* Determining joining fees, etc. Most ecovillage founders try to spread the cost of property purchase and development fairly among all members. So first they decide their total number of adult members (or member-households or member families). This is determined by the amount of property the ecovillage founders acquire, the ecological carrying capacity of the land, any local zoning regulations they may be subject to, and how many people the founders would ideally like to have, given these limitations. This total number of members is divided into the anticipated total cost for property purchase and development, and the result helps determine the joining fee, or site lease fee, and/or cost of buying a lot with a deed. The goal here is fairness and consistency.
However, to be truly fair, and to honor the founders and earlier members — who do the most work and take the most risk — many ecovillages create a staggered series of
joining fees, site lease fees, and/or lot-purchase fees that gradually increase over the years. This way founders pay the least share of the whole, early members pay slightly more, and so on over the years — so those who join the ecovillage much later pay more than the ecovillage members who joined earlier.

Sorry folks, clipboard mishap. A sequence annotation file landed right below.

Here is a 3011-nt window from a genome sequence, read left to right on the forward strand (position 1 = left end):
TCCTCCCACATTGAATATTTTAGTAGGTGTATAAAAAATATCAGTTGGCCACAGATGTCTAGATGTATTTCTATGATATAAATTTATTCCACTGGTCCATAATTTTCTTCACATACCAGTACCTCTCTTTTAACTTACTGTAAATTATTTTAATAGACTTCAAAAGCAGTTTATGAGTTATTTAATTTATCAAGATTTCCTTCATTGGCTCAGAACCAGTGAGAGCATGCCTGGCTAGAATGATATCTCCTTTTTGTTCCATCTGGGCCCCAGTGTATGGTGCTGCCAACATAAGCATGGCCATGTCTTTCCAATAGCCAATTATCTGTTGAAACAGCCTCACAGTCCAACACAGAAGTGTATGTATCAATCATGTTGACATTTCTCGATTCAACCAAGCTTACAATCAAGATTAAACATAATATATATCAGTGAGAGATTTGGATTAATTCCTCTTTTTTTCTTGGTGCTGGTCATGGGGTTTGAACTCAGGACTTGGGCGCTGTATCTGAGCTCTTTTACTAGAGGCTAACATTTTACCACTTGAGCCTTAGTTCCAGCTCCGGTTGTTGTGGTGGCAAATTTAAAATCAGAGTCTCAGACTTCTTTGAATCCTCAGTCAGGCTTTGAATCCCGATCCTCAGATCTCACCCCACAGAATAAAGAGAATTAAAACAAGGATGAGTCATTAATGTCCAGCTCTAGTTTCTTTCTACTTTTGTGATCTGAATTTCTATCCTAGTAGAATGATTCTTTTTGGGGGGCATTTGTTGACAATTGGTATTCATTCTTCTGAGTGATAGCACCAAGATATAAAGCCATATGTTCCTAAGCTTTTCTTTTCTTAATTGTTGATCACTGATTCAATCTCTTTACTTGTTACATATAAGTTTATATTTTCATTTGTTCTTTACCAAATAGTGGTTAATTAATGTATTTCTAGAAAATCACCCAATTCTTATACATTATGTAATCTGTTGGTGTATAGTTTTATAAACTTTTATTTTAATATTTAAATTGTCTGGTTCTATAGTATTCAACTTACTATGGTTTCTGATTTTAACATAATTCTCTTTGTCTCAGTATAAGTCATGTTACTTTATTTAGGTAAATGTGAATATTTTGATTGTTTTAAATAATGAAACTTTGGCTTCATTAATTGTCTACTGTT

Arranging joining fees, etc. so that they gradually increase over the years recognizes the fact that each year the ecovillage is slightly more developed, thus more valuable, than it was the year before, both in terms of physical infrastructure (more roads, bridges, buildings, etc), and a more developed social/culture infrastructure.
It also honors the courage of the founders, who pay the least, since they purchased property and began the development process (and often, borrowed money to do it), with no guarantee that the ecovillage project would succeed. But people who join a few years later are taking less of a risk — as they’re joining something much more physically visible and substantial.
(15) Keep track of community finances and set up a bookkeeping system.
Once all this has been determined, the ecovillage needs an effective bookkeeping system to keep track of one-time expenses and income, as well as recurring expenses and income. Additionally, it needs an effective system for keeping track of people’s labor contributions. This bookkeeping is an ongoing process.